The 2019 AAHPSSS conference will be held from 13–15 November at the Victoria University of Wellington, New Zealand. This will be the first time the conference has been held in NZ for many years, and we are hoping that Australian delegates will make the effort to cross the Tasman for what will be an exciting and stimulating event!
The Dyason Lecturer this year will be Dr Margaret Pelling, who is currently an Associate Member of the Faculty of History at the University of Oxford. Dr Pelling is a former Senior Research Associate at the Wellcome Unit for the History of Medicine in Oxford. A former student of Professor Ding Dyason, after whom this event is named, Dr Pelling will be speaking about her relationship with Professor Dyason and providing an overview of her own career and achievements in the history of medicine and social history more generally.
Evening reception (Wed 13 November @ 5.00 pm)
The evening reception will take place on Wednesday 13 November from 5.00 to 6.30 pm prior to the Dyason Lecture. The reception will be catered, including canapés and a cash bar provided by Nosh Catering & Events.
Conference dinner (Thu 14 November @ 6.30 pm)
The conference dinner will be held at Milk & Honey Restaurant in Rankine Brown Building within the grounds of VUW, on Thursday 14 November at 6.30 pm. There is a separate fee of $65.00 for dinner, which attendees can pay upon registering. Because we need to confirm numbers one week in advance, it will not be possible to pay for the dinner at the conference.
The conference dinner consists of an all vegetarian dinner, including two mains, two side dishes, and freshly baked bread rolls and salted butter, along with petit fours. Please note that drinks are not included in the banquet price so as to keep costs to a minimum. There will be an open bar with a full range of house wines, a selection of beers and soft drinks for guests to pay as they go.
For those attending the conference over the full three days, food and drink will be provided during the conference, and is included in the conference registration fee. This includes the conference reception on Wednesday evening, as well as morning and afternoon tea and lunch on the Wednesday, Thursday and Friday. These will be served in the foyer outside the conference rooms, in the Alan MacDiarmid Building.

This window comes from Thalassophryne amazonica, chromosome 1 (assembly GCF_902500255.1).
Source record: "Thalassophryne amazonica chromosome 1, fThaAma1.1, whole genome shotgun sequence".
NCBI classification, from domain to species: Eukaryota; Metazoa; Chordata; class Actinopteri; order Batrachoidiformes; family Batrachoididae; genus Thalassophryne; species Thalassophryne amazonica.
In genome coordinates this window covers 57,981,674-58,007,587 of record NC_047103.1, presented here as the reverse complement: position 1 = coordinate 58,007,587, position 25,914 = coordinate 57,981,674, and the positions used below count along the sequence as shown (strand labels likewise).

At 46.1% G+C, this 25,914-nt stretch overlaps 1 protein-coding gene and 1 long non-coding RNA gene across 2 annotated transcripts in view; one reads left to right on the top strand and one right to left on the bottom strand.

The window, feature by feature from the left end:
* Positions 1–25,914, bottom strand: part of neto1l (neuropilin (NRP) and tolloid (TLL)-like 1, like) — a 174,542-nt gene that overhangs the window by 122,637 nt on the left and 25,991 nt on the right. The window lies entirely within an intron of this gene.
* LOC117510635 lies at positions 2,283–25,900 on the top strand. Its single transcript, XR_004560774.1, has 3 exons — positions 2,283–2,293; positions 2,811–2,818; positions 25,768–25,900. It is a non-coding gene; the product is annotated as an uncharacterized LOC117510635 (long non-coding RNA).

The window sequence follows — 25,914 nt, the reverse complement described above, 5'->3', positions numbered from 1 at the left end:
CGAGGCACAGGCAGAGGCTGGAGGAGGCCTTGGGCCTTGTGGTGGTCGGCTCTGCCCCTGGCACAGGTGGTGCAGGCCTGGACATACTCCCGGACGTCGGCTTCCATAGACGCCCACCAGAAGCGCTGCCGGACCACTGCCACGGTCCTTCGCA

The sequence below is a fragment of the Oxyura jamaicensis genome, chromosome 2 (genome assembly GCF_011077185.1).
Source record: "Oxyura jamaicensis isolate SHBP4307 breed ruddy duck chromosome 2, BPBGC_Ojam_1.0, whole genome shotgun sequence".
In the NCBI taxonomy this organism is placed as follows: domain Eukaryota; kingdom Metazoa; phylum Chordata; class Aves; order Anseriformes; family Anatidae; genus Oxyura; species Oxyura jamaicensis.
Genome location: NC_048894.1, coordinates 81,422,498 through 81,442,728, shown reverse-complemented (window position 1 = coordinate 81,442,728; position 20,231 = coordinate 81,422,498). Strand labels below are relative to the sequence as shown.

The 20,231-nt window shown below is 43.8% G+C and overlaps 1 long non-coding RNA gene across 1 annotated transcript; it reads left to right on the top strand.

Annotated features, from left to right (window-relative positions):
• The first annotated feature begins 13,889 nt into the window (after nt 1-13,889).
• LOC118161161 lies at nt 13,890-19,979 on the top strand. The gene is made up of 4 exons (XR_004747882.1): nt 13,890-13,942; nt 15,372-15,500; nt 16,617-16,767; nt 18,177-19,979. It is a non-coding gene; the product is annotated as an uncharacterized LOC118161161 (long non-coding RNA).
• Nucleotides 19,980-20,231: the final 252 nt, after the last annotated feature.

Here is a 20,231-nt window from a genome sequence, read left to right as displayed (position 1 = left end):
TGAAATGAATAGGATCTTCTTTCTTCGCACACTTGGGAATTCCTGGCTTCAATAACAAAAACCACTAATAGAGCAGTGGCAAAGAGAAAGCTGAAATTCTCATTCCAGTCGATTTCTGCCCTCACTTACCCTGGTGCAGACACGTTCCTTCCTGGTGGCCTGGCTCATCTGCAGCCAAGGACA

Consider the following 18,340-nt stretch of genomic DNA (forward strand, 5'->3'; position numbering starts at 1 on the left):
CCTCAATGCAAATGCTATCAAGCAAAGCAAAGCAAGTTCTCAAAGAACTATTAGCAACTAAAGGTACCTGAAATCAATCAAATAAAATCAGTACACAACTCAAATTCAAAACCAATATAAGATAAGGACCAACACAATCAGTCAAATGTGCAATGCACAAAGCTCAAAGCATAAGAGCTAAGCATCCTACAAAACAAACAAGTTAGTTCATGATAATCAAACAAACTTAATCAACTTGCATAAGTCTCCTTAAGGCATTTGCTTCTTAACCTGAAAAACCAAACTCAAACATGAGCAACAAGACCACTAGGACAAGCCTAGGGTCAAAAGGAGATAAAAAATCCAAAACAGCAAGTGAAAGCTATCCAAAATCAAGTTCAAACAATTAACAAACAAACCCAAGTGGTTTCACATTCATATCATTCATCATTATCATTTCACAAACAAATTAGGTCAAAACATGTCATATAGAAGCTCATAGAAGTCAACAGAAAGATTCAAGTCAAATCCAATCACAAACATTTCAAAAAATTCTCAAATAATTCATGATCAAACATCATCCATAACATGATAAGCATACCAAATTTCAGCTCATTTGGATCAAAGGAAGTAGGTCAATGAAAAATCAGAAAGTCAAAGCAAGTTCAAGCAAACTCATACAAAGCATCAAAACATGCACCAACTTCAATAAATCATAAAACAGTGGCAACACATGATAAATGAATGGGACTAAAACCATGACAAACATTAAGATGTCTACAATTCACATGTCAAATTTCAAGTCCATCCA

Postgraduate students are especially encouraged to attend the conference. The conference program will include special sessions for postgraduates including a postgraduate workshop and mentoring session. In addition, the Ian Langham Prize will be awarded to the best presentation(s) by a current postgraduate student.
Ian Langham Bursary
Enrolled honours, postgraduate students and researchers with precarious employment from tertiary institutions outside Aotearoa New Zealand whose participation in the 2019 AAHPSSS conference has been formally accepted may apply for an Ian Langham Bursary. The Bursary is intended to help defray the costs of Trans-Tasman travel for attendees. If you are in possession of or entitled to receive travel funds through your research institution, we would appreciate that you make use of those travel funds.
Applications should include evidence of the proposed or accepted participation in the conference, a brief statement of need for the bursary, evidence of student enrolment/employment status and a quote from a travel agent to indicate expected travel costs. The Bursary covers travel costs only. It does not cover the costs of accommodation, meals or incidentals. The Bursary is paid as a reimbursement subsequent to the conference, upon provision of relevant receipts and bank account details. The deadline for provision of these is 20 December 2019.
The total funding for each application is capped at $500 and the number of bursaries provided is limited. Assessments will be made on the basis of how well the applicant's research engages with the purposes of AAHPSSS and the demonstrated need.
Applications for the Ian Langham Bursary close on Friday 11 October 2019, and should be addressed to the Secretary, Martin Bush firstname.lastname@example.org. Applications may be made earlier, conditional on the acceptance of the paper or workshop.